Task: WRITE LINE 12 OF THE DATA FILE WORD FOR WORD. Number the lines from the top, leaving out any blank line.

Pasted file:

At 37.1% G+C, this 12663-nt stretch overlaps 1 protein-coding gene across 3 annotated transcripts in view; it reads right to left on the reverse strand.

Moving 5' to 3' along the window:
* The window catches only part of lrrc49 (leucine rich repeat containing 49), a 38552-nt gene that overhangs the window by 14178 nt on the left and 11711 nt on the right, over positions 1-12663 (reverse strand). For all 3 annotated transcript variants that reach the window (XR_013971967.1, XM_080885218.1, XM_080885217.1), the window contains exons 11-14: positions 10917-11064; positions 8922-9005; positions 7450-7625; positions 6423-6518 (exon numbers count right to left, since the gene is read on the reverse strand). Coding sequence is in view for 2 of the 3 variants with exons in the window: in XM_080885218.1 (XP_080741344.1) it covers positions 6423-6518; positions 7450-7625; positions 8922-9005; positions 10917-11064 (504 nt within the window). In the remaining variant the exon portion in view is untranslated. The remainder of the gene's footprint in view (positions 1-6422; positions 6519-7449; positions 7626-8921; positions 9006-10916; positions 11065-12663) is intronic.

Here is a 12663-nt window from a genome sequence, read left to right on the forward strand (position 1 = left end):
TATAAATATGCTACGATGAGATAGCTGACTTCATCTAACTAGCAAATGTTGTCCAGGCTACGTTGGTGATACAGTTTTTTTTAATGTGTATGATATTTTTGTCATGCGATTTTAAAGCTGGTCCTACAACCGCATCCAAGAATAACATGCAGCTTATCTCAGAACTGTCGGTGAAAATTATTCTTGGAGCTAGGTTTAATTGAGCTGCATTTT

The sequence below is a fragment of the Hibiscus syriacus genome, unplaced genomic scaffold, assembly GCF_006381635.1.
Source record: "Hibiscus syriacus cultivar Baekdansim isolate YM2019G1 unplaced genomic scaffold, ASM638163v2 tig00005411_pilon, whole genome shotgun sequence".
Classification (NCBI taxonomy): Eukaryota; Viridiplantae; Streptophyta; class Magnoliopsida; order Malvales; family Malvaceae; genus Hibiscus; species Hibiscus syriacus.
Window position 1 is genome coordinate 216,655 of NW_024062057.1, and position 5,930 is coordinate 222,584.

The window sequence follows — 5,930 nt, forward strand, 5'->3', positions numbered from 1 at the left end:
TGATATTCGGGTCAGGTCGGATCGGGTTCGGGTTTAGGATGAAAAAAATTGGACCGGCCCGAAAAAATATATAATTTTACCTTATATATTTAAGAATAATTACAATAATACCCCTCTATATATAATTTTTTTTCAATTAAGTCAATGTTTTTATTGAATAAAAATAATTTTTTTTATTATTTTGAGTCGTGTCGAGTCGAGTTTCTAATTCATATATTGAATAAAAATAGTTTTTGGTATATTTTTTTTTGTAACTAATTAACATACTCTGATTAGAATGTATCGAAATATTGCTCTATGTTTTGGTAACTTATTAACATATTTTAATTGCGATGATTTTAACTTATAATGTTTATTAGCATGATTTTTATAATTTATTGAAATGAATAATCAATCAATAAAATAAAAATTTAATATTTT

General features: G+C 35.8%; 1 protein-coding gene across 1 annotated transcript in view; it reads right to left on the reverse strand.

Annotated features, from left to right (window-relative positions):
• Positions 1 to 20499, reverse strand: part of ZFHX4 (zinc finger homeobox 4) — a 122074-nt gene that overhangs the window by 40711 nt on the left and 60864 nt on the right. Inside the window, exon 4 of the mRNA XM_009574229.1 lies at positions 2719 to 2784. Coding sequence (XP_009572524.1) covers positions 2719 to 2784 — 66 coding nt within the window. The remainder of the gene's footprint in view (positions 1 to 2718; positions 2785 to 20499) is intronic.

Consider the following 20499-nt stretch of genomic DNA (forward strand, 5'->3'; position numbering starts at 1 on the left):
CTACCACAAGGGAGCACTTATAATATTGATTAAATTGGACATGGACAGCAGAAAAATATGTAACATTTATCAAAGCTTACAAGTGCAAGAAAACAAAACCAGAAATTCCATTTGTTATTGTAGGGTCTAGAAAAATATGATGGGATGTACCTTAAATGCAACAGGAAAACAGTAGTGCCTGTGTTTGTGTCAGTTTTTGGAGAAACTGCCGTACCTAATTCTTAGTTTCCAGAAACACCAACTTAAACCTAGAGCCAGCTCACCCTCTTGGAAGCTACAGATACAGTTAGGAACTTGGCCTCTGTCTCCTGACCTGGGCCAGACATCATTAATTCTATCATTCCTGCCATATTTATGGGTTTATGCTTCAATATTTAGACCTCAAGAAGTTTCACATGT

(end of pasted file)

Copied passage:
General features: G+C 35.8%; 1 protein-coding gene across 1 annotated transcript in view; it reads right to left on the reverse strand.